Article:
Most of the time, upon seeing pictures of marches across the world, I’m left feeling immeasurably more inspired than I did before. Seeing whole families, whole communities come together because they believe in something better than what they’re getting is awesome in the original meaning of the word. I believe that hope is an active thing; hope in a person is someone who stands up tall ready to meet whatever’s coming, and who doesn’t give up at the smallest hiccup. If I could travel back in time and tell 10-year-old me about the women’s marches, about Angela Davis, Natalie Portman, and Gloria Steinem sharing a stage together, about how resistance has become part and parcel of daily life nowadays, I’d be astounded. Marches can be a place to refuel, to find solace and solidarity where you thought there was none. They can be a place to celebrate all we’ve achieved thus far.
Yet, simultaneously, they can be exhausting. They can be debilitating. Every step you take can feel like it has the weight of every silenced voice precariously balanced on it. There’s a lot of pressure to show up and be counted, and sometimes when the day comes, there’s a heaviness that can’t be shaken and it stops you from setting foot outside.
So you stay in. You don’t show your face so you can take care of yourself instead. Then, like some cruel joke, the guilt and anxiety barge in through the door without even wiping their feet on the doorstep. When it comes to activism, it can sometimes feel like a “pics or it didn’t happen” situation. Like everyone’s measuring your feminism based on whether you were at the march or not, because if you didn’t post about it on Instagram, were you actually there? Am I right?! It’s hard because marches (tied with voting) are the thing where the body count really matters, so it’s easy to feel guilty for not going, and it’s easy to let yourself spiral because of that feeling.
“There’s a lot of pressure to show up and be counted, and sometimes when the day comes, there’s a heaviness that can’t be shaken”
I remember going to an event – it wasn’t even a march, it was much smaller – and the next day I could barely move off the sofa. I felt rotten, and then I felt like a bad feminist for not feeling energized and ready to carry on fighting the good fight. The anxiety I felt was overwhelming. It was kind of like an introverted hangover; I’d been extremely extroverted all day prior, and so all my energy reserved for talking to people was spent just like that. I knew this, but the guilt was still there as I chastised myself for going knowing I shouldn’t have gone, and then, I chastised myself for considering that I shouldn’t have gone when it was for a cause dear to my heart. It’s a vicious cycle, and I hope I’m not the only person who falls victim to it. In fact – I know I’m not. There are so many people out there who are introverts and have anxiety like I do and perhaps force themselves into doing extroverted things for the sake of showing up – for the Insta pic to prove they went – when really, we’d all have been better staying at home and focusing our patriarchy-directed-hate-fire elsewhere.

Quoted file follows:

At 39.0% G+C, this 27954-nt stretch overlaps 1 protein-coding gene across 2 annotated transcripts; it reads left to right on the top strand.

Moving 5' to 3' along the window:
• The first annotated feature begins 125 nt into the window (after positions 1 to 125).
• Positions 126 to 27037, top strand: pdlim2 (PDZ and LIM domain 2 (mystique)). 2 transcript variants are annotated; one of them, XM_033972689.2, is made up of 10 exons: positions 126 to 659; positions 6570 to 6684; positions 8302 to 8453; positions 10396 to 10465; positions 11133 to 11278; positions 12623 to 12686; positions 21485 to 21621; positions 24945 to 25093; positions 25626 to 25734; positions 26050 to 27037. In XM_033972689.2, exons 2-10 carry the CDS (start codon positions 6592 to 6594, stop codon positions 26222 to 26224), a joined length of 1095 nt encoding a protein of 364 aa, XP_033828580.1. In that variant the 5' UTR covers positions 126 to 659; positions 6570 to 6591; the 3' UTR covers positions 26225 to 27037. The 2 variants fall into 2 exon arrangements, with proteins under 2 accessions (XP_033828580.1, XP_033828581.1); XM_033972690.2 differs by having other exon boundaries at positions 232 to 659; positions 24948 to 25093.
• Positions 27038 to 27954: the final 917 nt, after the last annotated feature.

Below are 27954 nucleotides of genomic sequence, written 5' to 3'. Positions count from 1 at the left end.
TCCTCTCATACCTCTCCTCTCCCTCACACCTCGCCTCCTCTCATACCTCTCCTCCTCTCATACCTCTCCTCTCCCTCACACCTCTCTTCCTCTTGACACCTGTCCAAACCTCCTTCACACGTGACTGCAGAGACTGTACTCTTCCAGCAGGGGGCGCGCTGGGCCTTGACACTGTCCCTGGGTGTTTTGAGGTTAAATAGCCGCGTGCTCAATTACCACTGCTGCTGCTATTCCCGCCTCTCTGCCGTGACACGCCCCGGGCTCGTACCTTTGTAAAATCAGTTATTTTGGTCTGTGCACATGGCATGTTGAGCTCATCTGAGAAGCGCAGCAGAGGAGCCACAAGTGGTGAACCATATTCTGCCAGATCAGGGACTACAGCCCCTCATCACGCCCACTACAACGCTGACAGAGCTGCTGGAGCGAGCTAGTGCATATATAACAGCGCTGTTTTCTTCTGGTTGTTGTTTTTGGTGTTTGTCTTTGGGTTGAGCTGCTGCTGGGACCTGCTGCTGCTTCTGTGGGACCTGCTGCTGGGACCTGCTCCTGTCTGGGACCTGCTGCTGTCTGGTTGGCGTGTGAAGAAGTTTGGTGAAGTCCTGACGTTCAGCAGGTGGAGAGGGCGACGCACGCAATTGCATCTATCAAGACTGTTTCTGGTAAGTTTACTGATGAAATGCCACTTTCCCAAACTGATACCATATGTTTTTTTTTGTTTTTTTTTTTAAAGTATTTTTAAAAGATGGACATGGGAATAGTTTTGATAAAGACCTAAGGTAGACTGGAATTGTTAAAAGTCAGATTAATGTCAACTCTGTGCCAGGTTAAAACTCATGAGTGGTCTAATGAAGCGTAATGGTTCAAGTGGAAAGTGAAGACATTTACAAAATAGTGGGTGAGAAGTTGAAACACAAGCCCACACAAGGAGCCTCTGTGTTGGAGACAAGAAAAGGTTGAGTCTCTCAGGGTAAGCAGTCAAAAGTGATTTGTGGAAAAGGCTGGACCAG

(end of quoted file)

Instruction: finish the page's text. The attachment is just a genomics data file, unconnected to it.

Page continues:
The thing is, not everyone’s cut out for protests and marches, and that doesn’t mean we chuck out marches until we find something that literally accommodates everyone. It just means that there will be some people who don’t go to the march and would rather do something else instead, whilst everyone else who can takes to the streets. We have to question whether we’re actually being useful by showing up with nothing to say in that specific capacity, and we have to question if there are more productive things some of us could be doing.
I can’t remember who said it first, but I remember hearing that feminism is like a patchwork blanket; everyone makes a patch and then we sew it all together and then throw it over the patriarchy. It’s okay if your patch is something completely different to someone else’s patch – in fact, that makes it even better! The more ground we can cover, the more chance we have.
“There is more than one way to be an activist.”
There is more than one way to be an activist. Protests are incredibly useful and effective because they get the whole country – if not the whole world – talking. Disruption is powerful. Think about how many countries the women’s march reached – people took to the ice in Antarctica to protest institutionalised discrimination. Antarctica! Isn’t that crazy?! The potency of this is not lost on me at all. Yet still, I say there is more than one way to be an activist. As is the case in any scenario, most work is done behind the scenes. It’s untangling knots you see every day; in subtle gestures and comments, in talking about the elephant in the room, in following by example, and in tiny acts of courage – that eventually add up. Sure, the march is the big day where people show up with their speeches prepared, but sometimes you’ll learn more from the people sitting beside you on the sofa watching telly than you will from the people stood on a stage waxing lyrically, and this is fine.
I write all this to reassure you that: “my anxiety won’t let me” is not an invalid excuse. It’s a perfectly reasonable one. You’re allowed to channel your energy into something that would be more constructive and fruitful for you. Maybe you paint the banner and someone else takes it to the front line. Maybe you’re the one telling everyone the make sure they make some time and space for self-care afterwards. Point is, we have to use our strengths, right? So, play to your strengths. And don’t feel bad about what you can’t do. There are enough people who can do what you can’t, and it’s only you who can do what you can.
Your patch is enough, and you don’t need to exhaust yourself getting a cute picture of it to prove to yourself that you’re an activist.
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